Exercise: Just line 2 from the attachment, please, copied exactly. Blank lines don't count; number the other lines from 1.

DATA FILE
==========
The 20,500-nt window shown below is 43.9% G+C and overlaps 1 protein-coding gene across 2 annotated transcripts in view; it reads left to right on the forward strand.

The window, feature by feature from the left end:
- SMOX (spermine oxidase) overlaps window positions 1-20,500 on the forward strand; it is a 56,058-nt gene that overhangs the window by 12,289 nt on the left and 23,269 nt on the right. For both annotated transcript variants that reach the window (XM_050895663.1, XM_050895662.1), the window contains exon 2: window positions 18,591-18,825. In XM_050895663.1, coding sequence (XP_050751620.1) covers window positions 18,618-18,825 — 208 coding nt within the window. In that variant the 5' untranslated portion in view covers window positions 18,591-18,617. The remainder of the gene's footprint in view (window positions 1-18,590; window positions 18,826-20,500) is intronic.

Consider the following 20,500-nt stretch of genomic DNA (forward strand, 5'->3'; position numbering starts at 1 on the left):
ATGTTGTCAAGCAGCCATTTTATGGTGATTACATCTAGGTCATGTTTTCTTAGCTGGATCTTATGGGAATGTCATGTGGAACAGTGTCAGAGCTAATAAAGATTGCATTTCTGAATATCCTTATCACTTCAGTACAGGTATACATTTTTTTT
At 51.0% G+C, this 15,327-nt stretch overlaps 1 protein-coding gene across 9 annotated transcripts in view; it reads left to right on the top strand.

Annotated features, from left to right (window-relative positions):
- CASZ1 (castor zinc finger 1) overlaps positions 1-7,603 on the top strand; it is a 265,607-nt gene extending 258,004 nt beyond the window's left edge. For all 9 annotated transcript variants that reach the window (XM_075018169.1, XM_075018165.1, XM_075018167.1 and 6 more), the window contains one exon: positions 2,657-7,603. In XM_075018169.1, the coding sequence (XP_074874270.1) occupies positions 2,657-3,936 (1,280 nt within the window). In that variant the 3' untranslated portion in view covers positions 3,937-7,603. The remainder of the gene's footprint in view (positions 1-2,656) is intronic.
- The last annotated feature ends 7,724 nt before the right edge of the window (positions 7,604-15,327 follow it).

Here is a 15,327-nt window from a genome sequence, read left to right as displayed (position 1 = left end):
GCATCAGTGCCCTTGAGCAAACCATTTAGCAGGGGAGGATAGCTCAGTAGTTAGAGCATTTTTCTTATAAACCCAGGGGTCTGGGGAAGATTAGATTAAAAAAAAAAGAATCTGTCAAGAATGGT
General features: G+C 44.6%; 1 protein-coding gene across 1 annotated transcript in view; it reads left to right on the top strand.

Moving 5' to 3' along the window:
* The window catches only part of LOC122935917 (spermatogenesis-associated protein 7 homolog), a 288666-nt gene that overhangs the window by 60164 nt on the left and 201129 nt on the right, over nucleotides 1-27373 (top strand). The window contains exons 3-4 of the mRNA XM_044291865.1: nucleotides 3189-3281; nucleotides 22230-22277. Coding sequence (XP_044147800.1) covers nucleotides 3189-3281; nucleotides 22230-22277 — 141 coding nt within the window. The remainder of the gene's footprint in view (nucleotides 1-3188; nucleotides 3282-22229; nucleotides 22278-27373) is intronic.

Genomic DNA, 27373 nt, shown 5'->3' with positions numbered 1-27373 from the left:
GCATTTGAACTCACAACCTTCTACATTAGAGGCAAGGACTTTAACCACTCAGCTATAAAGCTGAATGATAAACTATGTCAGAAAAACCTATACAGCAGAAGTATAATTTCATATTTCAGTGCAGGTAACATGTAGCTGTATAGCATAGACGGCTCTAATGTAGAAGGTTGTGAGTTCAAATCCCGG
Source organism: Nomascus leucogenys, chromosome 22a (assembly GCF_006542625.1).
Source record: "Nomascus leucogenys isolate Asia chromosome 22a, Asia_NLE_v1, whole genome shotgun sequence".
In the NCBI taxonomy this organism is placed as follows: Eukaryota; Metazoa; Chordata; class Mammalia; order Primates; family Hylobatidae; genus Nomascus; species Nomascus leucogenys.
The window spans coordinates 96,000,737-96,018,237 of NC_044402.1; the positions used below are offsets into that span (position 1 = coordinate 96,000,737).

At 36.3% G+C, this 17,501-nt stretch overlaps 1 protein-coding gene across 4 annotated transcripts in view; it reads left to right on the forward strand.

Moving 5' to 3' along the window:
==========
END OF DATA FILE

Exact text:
The window, feature by feature from the left end: